What do you live for?
I think it changes all the time.
Seven years ago I was living for the now, anticipating the next paycheck that I would urgently fritter away on things that meant so little and expired so quickly.
Six years ago I was living for adventure, focusing the deeds of my every day on earning the life I had imagined.
One year ago I was living for myself, making huge life-altering decisions that closely affected not only myself but those closest to me.
The past 274 days I’ve lived for the little life growing inside me, taking more careful and deliberate consideration into what I consume and how I speak, what risks I take and the choices I make.
Tomorrow, I may live for the delicious seconds of relief amidst an onslaught powerful contractions, bringing a new little life into being. A new little life who will go on to live for many things along her own journey.
Everyone lives for something. But do you know what that something is or the value it holds for you?
It has only been in my adult years that I’ve intentionally lived for something or someone. And adding intent has made a profound difference to my quality of life. I’ve found happiness and contentment among chaos and strife, and I owe it to this one simple change. Knowing why I was making the choices I did, allowed me to fully accept the consequences that came with those choices. Taking the time to premeditate my life decisions helped me to discover who I am and make choices that are consistently in-tune with what I live for.
Do you make intent a part of your every day?
Maybe not yet.
That’s why I’ve created The Intentional Peach.
Aside from the occasional exception, maybe you’ve fallen into a seemingly endless dance with the alternative: autopilot.
Intent has everything to do with choice. And if you feel that you have no freedom of choice, no options from which to choose a path, autopilot kicks in.
Autopilot chokes the passion out of your every moment. But the reality is that freedom of choice is something everyone possesses, whether or not you acknowledge it.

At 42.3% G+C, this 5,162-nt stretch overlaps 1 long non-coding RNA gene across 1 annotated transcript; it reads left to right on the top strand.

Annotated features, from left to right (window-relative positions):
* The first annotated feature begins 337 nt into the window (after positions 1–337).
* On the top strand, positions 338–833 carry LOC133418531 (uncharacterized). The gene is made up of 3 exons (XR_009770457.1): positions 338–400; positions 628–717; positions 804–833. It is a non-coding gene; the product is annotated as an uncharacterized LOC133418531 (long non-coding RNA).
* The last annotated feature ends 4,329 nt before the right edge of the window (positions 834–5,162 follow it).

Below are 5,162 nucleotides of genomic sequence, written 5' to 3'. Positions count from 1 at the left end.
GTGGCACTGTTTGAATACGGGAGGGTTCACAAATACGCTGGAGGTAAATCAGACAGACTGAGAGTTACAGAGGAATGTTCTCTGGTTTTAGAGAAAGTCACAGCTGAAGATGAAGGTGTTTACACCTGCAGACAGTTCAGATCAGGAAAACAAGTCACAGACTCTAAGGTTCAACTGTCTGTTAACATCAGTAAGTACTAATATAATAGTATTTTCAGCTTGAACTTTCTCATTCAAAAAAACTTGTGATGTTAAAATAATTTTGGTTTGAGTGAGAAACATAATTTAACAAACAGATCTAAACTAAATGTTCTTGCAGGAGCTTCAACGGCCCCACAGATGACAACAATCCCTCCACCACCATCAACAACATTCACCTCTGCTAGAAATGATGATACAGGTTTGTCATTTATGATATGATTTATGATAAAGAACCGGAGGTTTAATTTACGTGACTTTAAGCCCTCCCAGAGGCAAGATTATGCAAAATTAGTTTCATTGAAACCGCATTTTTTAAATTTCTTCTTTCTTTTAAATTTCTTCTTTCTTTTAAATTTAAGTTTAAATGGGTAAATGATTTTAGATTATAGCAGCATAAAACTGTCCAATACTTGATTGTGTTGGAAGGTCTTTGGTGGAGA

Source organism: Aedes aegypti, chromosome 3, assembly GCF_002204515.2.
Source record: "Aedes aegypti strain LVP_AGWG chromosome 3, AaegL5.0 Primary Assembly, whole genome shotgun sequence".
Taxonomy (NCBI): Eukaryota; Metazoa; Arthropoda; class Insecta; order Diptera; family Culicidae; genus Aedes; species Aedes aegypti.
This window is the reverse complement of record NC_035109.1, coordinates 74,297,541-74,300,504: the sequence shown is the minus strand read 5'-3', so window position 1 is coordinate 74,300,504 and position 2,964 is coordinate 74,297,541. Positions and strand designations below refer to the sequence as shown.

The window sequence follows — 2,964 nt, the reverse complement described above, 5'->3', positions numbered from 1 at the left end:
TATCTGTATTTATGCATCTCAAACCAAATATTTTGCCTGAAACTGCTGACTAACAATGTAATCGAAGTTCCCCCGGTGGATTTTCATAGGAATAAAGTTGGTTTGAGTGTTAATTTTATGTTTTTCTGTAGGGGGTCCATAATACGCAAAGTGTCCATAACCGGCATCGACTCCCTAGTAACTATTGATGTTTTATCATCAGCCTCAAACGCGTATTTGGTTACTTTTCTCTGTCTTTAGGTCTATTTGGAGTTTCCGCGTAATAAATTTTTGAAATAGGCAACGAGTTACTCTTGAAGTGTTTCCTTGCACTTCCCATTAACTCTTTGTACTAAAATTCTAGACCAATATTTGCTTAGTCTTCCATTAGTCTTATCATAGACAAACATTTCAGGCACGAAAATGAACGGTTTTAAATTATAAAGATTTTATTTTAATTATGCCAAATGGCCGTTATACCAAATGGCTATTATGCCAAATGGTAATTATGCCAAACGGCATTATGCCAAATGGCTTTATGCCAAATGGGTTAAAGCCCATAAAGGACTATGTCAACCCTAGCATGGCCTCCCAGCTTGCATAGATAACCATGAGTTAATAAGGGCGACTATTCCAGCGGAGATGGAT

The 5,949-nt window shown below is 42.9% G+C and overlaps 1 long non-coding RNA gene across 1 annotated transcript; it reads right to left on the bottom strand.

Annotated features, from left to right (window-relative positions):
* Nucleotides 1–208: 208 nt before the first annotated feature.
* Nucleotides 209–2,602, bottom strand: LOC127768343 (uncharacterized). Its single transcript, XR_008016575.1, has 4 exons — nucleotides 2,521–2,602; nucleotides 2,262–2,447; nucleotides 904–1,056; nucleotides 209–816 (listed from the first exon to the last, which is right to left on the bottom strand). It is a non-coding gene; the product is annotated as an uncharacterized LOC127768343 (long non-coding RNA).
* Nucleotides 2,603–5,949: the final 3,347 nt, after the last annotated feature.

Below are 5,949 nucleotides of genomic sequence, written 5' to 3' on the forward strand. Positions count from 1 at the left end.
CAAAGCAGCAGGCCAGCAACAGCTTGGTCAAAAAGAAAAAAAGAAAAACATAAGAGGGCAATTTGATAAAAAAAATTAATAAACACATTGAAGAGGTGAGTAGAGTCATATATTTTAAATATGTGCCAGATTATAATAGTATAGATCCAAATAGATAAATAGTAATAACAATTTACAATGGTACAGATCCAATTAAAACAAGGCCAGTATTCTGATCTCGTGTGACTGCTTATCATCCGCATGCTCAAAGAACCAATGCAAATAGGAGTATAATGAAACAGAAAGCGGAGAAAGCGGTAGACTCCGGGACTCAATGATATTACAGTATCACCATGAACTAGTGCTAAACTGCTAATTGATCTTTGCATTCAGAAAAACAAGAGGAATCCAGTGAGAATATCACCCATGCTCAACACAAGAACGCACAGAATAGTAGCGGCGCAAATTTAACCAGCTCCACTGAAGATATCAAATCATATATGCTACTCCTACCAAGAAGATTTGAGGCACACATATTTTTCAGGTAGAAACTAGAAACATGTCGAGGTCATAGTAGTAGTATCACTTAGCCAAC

Perhaps you hate your job. Do you have to stay at it, continue punching that clock? No, the reality is that you don’t have to continue attending that job you despise. You don’t. Bills will still need paying, mouths will still need feeding, this is all true. These things will take a hit if you simply decide to stop showing up for your job. But…it is a choice, every day, for you to attend that job or not.
Now that you’re aware of a choice that you’ve been given every single day… add in some intent. Make the choice deliberately. The most likely choice you’d make tomorrow is…yes, to go to work at that job you don’t necessarily enjoy. But take the time to appreciate the difference. When you take that moment tomorrow morning to choose to attend your job, you’re likely to remind yourself why it is you’re making that choice. Be it to pay the bills, feed the children, or otherwise. Reminding yourself why you’re choosing to do something you don’t enjoy, may make the deed easier. Tending to responsibilities is a noble and worthwhile thing, and calling your attention back to this on a regular basis will take some of the bitterness out of your step as you head out the door.
Maybe you will make the choice you didn’t think you could, and quit that job. Maybe…you will choose to go to work, and spruce up your resume on your lunch break. Similar intent, albeit a more responsible approach. You may even take a smaller step and venture out to somewhere new on your lunch break just for a change of scenery. This is good, too! Any step in the progressive direction is worthwhile.
Don’t like where you live? Acknowledge and foster the intent to move. Let your intent bloom in your subconscious and drive your other decisions in the same direction. Suddenly, you may find yourself happily turning down an expensive lunch outing in favor of saving toward a moving van and spending your afternoon researching the cost of living in the next state over. Choices don’t have to be drastic (unless you want them to be!).
We can exist without much effort beyond maintaining our basic needs for survival. But that’s boring. That’s boring and what I consider a waste of our precious existence in which there are no do-overs. I plan to give meaning to my life, from the biggest decisions down to the seemingly inconsequential. And I would like to share my methods with you. Let’s take our existence a step further, together, and live an intentional life.
Who’s with me?
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